Despite claims otherwise from President Donald Trump, the Affordable Care Act remains the law of the land—though federal actions have increased instability in the ACA’s marketplaces. Following last year’s repeal of the individual mandate, insurers are now offering short-term, non-ACA-compliant policies, which could leave a sicker, older population shopping on ACA marketplaces.
The American Medical Association, in a June 12 release, announced opposition to plans that do not include protections guaranteed by the ACA—such as coverage of essential health benefits, protections for those with preexisting conditions and the elimination of annual or lifetime limits.
“The AMA knows that insurers are more likely to participate in marketplaces with large and healthy risk pools,” said AMA President David O. Barbe, MD. “We need to take steps to ensure that healthy individuals stay enrolled in coverage offered in the ACA marketplaces and are not siphoned off into coverage that does not guarantee critical patient protections, leaving behind a sicker population facing higher premiums in ACA-compliant coverage.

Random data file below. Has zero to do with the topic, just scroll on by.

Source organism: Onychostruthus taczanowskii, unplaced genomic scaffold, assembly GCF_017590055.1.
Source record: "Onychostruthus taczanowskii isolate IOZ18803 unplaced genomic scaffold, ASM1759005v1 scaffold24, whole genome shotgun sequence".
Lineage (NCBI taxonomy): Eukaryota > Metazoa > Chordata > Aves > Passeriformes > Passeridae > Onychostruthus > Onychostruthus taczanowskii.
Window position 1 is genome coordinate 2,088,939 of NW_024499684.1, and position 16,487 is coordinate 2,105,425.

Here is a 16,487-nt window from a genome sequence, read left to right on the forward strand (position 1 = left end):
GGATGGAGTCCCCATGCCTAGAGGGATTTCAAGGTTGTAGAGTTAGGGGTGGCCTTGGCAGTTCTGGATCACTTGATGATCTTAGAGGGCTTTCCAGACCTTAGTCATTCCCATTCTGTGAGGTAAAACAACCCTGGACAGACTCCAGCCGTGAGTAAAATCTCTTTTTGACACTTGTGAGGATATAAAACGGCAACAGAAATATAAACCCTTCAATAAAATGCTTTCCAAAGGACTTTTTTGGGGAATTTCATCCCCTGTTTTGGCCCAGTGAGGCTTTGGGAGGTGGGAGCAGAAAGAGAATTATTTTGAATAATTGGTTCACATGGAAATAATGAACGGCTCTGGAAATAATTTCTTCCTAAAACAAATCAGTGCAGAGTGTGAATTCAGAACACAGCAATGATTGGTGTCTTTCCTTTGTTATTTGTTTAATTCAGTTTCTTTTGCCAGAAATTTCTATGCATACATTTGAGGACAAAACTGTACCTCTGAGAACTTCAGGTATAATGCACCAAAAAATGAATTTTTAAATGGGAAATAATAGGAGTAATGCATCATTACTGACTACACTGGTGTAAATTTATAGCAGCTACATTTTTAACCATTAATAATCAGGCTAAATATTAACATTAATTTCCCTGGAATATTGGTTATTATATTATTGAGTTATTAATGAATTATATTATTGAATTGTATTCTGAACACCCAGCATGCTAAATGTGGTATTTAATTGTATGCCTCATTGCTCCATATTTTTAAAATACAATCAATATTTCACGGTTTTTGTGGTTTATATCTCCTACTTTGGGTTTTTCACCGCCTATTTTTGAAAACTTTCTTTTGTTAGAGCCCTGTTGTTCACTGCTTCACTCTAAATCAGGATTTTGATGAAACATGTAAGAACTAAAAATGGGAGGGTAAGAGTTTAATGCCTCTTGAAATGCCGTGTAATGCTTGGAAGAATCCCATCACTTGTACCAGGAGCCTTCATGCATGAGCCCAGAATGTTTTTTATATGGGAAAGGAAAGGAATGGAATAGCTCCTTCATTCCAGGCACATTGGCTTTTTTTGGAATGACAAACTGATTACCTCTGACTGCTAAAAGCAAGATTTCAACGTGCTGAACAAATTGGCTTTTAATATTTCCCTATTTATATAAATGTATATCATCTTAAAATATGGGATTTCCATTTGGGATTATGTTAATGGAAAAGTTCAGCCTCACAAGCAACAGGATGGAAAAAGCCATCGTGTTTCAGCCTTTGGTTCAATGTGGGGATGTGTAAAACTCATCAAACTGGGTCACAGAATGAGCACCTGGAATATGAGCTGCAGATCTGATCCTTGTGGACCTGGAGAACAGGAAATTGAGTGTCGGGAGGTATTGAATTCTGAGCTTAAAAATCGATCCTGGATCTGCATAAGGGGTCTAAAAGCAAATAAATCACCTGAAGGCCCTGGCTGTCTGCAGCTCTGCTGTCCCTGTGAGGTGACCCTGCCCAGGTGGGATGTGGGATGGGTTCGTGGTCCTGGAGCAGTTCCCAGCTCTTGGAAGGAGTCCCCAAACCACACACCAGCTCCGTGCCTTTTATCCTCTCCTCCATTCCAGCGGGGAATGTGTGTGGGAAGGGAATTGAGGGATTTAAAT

“At some point, people who are currently healthy are going to have to seek medical care, and we need to make sure that they avoid sham coverage that does not provide them with the coverage and financial protection they counted on at the time of enrollment.”
The AMA joins many major healthcare groups in criticizing such relaxed standards for insurance plans. Meanwhile, insurers are forecasting major premium hikes in 2019, with some estimates topping 30 percent for ACA plans—this after an average increase of 34 percent this year for a silver-level plan on the ACA exchange.